“She owns this place, doesn’t she?”
I straightened my back. “The building. Not the business.”
Again her eyes flicked to the side as someone stole her attention over comm, while I was equally distracted by the metal lady behind her. The slick curves of the vessel glinted under the moon and yard lights, even while covered in the wounds of a long life. There was grace left in her yet. They’d kept the drive on a low cycle; I swore I could hear music in the plasma arcs dancing around her thrusters. My heart cracked open and peeled apart, desperate for a chance to let her in, to learn the rhythm of her.
Nothing was ever enough. I always craved one more ship, one more surgery. Kugler didn’t leave me because I didn’t want to be tied down. That was just easier to digest than the truth. Every woman I’d ever been with had left me for the same reason, just variations on a theme: I’d never put them before my work.
Could you blame me? Look at the old girl, all power and freedom dressed in light. I could never give up the dream of wiping the dirt off my heels and living in the black.
Now I wondered why I had to open my fool mouth about Nova. I could have pretended to be her long enough to get on the ship. Not that I looked anything like a spirit guide—my surgeon locs alone should have given that away—but it would have been worth a shot.
“Hey,” I said, but the woman held up her hand to tell me to be quiet while she listened to whoever was on the other end of her comm connection. Her captain? What kind of captain buys and mods an old Gartik like that? I felt like a little kid waiting for the right time to interrupt her parents to ask for a new toy. My hands shook, I was so anxious for the chance to change my life. Or maybe it was the medication. Never could tell.
I readied myself, preparing a speech. Lai told me sometimes you have to be rude to effect change since the people with power have no reason to listen.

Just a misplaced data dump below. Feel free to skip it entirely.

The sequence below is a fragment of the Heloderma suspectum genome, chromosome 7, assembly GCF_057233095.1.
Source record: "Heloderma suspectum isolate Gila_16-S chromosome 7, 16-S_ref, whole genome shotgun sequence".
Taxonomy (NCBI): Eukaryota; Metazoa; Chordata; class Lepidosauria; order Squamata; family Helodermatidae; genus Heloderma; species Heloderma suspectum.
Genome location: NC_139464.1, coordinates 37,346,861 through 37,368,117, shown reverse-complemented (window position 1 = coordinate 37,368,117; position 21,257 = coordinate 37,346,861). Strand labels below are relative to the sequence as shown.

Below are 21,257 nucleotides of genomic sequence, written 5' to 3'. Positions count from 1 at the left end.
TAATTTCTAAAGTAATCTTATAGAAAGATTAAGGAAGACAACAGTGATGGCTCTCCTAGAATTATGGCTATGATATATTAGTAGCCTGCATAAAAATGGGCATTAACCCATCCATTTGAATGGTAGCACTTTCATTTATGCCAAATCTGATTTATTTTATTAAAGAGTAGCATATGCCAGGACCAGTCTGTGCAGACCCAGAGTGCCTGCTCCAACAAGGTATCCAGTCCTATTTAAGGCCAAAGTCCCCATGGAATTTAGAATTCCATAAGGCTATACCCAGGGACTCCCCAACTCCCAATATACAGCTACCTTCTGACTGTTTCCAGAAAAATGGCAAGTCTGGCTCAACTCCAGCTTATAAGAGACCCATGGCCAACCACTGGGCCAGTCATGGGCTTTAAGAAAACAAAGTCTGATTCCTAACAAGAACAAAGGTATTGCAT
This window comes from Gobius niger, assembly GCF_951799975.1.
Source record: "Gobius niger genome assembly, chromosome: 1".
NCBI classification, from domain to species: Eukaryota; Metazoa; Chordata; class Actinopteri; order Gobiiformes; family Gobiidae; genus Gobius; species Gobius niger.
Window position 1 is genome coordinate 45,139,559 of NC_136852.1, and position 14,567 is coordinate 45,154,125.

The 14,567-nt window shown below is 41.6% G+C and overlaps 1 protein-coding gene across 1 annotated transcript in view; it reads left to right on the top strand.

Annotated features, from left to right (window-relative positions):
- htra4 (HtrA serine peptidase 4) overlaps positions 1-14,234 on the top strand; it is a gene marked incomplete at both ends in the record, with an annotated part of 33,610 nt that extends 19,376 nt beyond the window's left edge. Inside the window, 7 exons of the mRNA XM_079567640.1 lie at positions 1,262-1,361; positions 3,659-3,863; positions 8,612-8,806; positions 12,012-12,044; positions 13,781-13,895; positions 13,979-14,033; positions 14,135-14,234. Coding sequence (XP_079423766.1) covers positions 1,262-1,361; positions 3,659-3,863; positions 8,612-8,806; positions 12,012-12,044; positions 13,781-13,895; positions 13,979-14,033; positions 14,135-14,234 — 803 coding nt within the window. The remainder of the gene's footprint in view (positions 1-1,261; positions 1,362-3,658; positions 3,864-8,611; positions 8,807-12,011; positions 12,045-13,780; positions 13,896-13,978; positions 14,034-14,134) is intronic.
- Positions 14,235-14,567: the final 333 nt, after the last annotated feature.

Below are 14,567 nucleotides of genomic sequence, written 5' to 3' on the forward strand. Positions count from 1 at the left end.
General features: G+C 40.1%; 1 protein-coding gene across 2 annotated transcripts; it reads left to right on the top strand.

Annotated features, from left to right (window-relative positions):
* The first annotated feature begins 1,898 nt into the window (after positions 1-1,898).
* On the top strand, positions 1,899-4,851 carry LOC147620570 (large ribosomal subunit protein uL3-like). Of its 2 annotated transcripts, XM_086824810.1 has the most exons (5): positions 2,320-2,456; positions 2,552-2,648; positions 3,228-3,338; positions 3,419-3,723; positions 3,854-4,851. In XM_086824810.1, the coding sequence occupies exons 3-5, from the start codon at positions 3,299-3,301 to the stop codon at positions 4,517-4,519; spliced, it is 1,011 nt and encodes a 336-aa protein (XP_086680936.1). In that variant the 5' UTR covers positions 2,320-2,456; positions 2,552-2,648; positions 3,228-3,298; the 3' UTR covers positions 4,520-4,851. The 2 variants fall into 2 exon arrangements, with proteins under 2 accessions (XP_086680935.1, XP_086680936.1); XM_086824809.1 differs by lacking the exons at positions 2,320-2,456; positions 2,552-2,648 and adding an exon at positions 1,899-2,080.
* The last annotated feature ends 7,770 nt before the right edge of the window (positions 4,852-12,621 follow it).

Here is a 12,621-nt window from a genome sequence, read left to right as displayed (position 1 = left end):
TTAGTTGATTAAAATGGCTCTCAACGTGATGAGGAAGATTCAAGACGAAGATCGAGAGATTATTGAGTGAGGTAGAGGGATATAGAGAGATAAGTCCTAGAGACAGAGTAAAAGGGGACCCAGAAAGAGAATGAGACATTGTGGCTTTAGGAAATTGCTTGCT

“I hate to interrupt your call, but I can tell you’re in need of a new engineer. Fresh eyes, fresh hands. And mine know what they’re doing. I’ve been working with ships since my fingers were too small to fit around—”
“Never mind,” the woman said to me, cutting off her comm connection. “Sorry to have bothered you.”
She was already heading back to the ship before I could gather my wits. I jogged to catch up and hurried along next to her, locs bouncing down my back. “Wait! Please. If you bring me with you, you won’t ever worry about drifting in the silence without a working engine. I guarantee it.”
“We have an engineer and two shuttles for emergencies,” she said, still walking.
“Okay. But what if something happens to your chief engineer? Couldn’t you use a second?”
The electricity grew louder and more dangerous the closer we got to the ship, but I wasn’t afraid. No one who belonged in the black feared the ships that delivered us there. If anything, the power of it thrilled me.
“You need me,” I shouted over the noise as she hurried and I scrambled to keep up. “You need a second—”
“What we need is your sister.”
Story of my damn life.
“I don’t understand,” I said. “Why don’t you just ask her agent where she is if you want her so badly?”
She didn’t answer, but came to a halt and looked straight at me. There was a flicker of tension across her face.
“Please, just let me talk to the cap—”